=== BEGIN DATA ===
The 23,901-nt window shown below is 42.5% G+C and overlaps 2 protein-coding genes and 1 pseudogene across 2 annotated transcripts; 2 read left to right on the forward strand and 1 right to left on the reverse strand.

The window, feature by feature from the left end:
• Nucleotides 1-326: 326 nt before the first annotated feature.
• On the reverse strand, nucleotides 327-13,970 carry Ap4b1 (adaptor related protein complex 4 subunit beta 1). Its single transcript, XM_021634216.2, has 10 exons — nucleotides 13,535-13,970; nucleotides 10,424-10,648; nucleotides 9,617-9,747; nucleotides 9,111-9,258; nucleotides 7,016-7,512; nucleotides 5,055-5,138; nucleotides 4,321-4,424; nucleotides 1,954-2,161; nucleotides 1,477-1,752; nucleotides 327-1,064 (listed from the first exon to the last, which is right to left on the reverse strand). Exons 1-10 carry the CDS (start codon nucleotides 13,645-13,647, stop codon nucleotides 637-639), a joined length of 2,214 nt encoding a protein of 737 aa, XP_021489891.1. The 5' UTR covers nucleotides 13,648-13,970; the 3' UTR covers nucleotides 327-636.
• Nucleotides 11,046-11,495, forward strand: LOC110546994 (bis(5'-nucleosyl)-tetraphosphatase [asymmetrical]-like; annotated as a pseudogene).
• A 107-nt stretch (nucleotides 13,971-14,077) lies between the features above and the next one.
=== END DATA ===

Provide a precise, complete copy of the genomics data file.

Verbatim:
The 23,901-nt window shown below is 42.5% G+C and overlaps 2 protein-coding genes and 1 pseudogene across 2 annotated transcripts; 2 read left to right on the forward strand and 1 right to left on the reverse strand.

The window, feature by feature from the left end:
• Nucleotides 1-326: 326 nt before the first annotated feature.
• On the reverse strand, nucleotides 327-13,970 carry Ap4b1 (adaptor related protein complex 4 subunit beta 1). Its single transcript, XM_021634216.2, has 10 exons — nucleotides 13,535-13,970; nucleotides 10,424-10,648; nucleotides 9,617-9,747; nucleotides 9,111-9,258; nucleotides 7,016-7,512; nucleotides 5,055-5,138; nucleotides 4,321-4,424; nucleotides 1,954-2,161; nucleotides 1,477-1,752; nucleotides 327-1,064 (listed from the first exon to the last, which is right to left on the reverse strand). Exons 1-10 carry the CDS (start codon nucleotides 13,645-13,647, stop codon nucleotides 637-639), a joined length of 2,214 nt encoding a protein of 737 aa, XP_021489891.1. The 5' UTR covers nucleotides 13,648-13,970; the 3' UTR covers nucleotides 327-636.
• Nucleotides 11,046-11,495, forward strand: LOC110546994 (bis(5'-nucleosyl)-tetraphosphatase [asymmetrical]-like; annotated as a pseudogene).
• A 107-nt stretch (nucleotides 13,971-14,077) lies between the features above and the next one.